While serving as a Visiting Fellow at Lancaster University, I was asked to lead an informal seminar on Classical Philosophy. It was to be a reading group of postgraduate students and staff, focusing on two foundational texts of Western civilization: Plato’s Republic and Aristotle’s Nicomachean Ethics. I happily accepted. The resulting two-hour, weekly sessions over Michaelmas Term were lively times of philosophical effervescence, full of probative questions, interesting interpretations, diverse evaluations, vigorous debates, and shared insights. Postmodernists engaged in the holy act of Interpreting the Text, we nonetheless strained to grasp the “true meaning” of the texts, to extend our range of charitable understanding across twenty-four centuries of linguistic and cultural difference, and then to examine that meaning in light of our contemporary context and personal perspectives. However successful that collective exercise may have been, it was certainly provocative. [excerpt]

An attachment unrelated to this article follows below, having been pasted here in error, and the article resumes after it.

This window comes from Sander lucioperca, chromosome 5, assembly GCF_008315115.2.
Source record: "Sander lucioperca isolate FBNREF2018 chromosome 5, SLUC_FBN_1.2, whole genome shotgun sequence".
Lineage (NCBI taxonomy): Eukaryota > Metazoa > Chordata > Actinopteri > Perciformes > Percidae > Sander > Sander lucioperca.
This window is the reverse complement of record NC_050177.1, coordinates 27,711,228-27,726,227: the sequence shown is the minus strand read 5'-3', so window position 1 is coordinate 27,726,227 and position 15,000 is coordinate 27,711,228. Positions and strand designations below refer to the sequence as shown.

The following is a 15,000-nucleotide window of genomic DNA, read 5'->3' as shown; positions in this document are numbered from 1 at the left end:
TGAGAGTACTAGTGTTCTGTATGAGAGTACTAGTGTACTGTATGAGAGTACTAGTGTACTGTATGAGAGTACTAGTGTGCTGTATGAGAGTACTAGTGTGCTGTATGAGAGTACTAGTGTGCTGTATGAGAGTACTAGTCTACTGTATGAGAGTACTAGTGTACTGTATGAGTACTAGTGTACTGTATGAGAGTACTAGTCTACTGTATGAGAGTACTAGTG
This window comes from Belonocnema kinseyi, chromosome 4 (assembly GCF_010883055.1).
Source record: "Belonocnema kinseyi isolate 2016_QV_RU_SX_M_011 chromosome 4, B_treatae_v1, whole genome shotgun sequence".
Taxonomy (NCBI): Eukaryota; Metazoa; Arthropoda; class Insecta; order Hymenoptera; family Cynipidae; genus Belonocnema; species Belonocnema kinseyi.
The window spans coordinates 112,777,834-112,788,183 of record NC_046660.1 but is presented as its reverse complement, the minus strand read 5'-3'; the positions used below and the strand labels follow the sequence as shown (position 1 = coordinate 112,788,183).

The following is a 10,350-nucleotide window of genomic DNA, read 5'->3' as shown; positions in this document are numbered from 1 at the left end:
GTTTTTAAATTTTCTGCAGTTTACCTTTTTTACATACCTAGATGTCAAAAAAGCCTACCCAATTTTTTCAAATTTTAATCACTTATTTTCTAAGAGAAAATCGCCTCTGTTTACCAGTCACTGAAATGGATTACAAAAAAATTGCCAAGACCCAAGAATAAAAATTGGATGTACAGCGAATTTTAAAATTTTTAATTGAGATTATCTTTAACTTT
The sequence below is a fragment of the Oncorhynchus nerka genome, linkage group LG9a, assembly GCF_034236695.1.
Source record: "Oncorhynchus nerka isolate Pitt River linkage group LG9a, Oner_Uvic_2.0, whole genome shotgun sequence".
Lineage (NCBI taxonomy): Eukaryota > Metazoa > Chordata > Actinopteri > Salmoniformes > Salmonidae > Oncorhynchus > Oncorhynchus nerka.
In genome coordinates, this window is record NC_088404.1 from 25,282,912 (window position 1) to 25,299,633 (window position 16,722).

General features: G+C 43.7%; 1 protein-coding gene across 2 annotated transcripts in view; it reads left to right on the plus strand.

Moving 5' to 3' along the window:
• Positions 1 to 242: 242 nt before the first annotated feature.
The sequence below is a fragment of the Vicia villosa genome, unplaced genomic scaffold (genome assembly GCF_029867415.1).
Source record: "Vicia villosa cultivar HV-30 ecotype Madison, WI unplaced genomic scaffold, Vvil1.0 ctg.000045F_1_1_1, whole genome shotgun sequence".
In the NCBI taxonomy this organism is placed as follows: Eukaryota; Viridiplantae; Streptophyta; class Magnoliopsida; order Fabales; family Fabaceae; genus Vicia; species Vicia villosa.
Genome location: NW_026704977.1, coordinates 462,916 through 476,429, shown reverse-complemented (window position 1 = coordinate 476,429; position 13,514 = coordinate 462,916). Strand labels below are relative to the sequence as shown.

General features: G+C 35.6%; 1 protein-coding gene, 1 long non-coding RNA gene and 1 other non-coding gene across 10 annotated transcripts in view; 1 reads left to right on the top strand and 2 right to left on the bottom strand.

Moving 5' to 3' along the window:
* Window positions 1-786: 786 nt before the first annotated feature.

This is the publisher's version of the work. This publication appears in Gettysburg College's institutional repository by permission of the copyright owner for personal use, not for redistribution.
DeNicola, Daniel R. "Reflections on Reading Plato and Aristotle at Lancaster." Lancaster Journal of Philosophy 2.1 (Spring 2014), 9-16.
Required Publisher's Statement
Original version is available from the publisher at: http://ljop.weebly.com/volume-two-issue-one.html